We hear and make them all the time — the infamous complaints against the Cornell Store: the textbooks can be bought online for considerably less than store price; the clothes and supplies are too expensive. We walk out of the store after textbook rush with any cash we may have had in our wallets gone, credit cards overdrawn and — to add to our frustration — we are dragging home about 70 pounds of books.
But what the average Cornellian does not know is the “life” of the Cornell Store, outside of the business aspect. Throughout recent years, the store has taken the initiative to assist and work with various student groups, dealing with everything from the state of the environment to workers’ rights.
The store’s newest project is assisting students to advocate the Designated Suppliers Program (DSP). This will ensure that all factories producing clothes with the Cornell logo operate under fair working conditions: lawful labor environment and salary as well as the right to assemble for representation.
“We are trying to help make a difference in these factories,” said Thomas Romantic, director of Cornell Business Services. “There are certain factories that were declared as [unfair] that we won’t do business with.”
Recently, the Workers Rights Coalition (WRC) along with DSP has identified nine factories which show an interest in meeting the criteria of a just working environment. The Cornell Store is on its way to doing business solely with these factories and would like to see other universities join in on the campaign.
“We’d like to get some leverage to actually change the behavior of these brands,” explained Romantic.
The store has also worked with Cornell’s Society for Natural Resources Conservation to increase the use of recycled goods. In the past, the standard for organizations has been to use 30 percent recycled paper.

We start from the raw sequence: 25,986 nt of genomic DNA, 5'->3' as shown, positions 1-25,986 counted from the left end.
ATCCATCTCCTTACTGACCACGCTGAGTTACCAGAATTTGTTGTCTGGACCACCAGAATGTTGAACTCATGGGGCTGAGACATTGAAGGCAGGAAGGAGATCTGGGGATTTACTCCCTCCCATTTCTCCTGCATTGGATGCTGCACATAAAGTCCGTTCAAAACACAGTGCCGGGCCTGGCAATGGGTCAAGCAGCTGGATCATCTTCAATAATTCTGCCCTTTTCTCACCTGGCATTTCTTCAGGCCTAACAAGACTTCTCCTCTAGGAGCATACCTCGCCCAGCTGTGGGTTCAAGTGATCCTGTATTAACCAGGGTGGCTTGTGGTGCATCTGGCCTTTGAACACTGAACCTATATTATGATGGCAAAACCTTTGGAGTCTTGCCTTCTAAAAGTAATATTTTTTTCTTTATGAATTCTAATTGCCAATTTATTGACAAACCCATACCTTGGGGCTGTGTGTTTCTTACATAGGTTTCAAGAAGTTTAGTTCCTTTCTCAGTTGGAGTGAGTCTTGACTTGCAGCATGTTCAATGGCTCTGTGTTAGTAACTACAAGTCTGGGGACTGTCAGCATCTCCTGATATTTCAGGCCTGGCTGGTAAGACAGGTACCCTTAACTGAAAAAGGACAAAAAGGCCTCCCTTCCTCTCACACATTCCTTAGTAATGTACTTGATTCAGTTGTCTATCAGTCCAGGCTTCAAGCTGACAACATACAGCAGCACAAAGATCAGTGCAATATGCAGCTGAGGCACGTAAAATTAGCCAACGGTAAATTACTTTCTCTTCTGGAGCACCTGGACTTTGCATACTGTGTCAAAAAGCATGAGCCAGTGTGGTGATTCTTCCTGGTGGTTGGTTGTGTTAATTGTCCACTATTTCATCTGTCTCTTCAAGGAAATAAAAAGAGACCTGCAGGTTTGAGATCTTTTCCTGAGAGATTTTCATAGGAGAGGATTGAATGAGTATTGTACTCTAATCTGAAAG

However, “[the store] has been trying to educate the campus about 100 percent usage and not just that — but the use of post consumer waste paper.”
The store not only predominantly sells this type of paper, but also uses it in its offices and supports the general reduction in the use of paper.
Recently, members of the Green Purchasing Task Force, a volunteer group on campus comprised of staff looking to represent their departments in making beneficial changes, decided to take on a solar panel project. Solar panels were donated by an alum to the solar panel decathlon team. The team will install approximately 36 panels in Day Hall and eight in the store. With the help of the store, the team will set up a website, where anyone may log on and monitor the daily usage of energy within these two buildings.
“We are trying to … use our buying power to change the way things are in the world,” said Dean Koyanagi ’90, Cornell Sustainability Coordinator.
So how do students go about utilizing the store?
“Many times it manifests itself as a complaint, and we say ‘it’s a valid complaint, let’s sit down and talk about it,” described Romantic.
That’s how it worked for Esther Blodau-Konick ’06. Troubled by the store’s waste of approximately 350,000 plastic bags a year, she approached management about potentially purchasing bags from various vendors that recycle — or at the very least not requiring that students always receive a plastic bag upon a purchase.
Although the store did not always prove easy to work with, and many of Blodau-Konick’s ideas did not materialize, she achieved her underlying goal.
“They were very open to suggestions and did take time to meet with us,” she said.
Today, the store uses only recycled plastic bags and asks students if they would like a bag.
“The store is very interested in seeing what they could do to use the store to educate and not just sell goods,” Koyanagi said.
Romantic explained that the store is very well situated for this cause, being in the center of campus wide activity.
“We view it as our mission on campus to support these various things,” he said.
So, next time you’re fussing about your overly priced Cornell sweater, you can rest assured that it was made by someone in a healthy working environment.
And next time you grudgingly stuff your textbooks into the plastic bags, you will know that at least you can use the excuse of “helping the environment” with your frantic parents.
So, even though we may occasionally feel that the Cornell store bill should be included as an extra section on the expected cost of the University, we can relax — slightly, knowing that by making our purchases we are in a small way assisting various causes as well.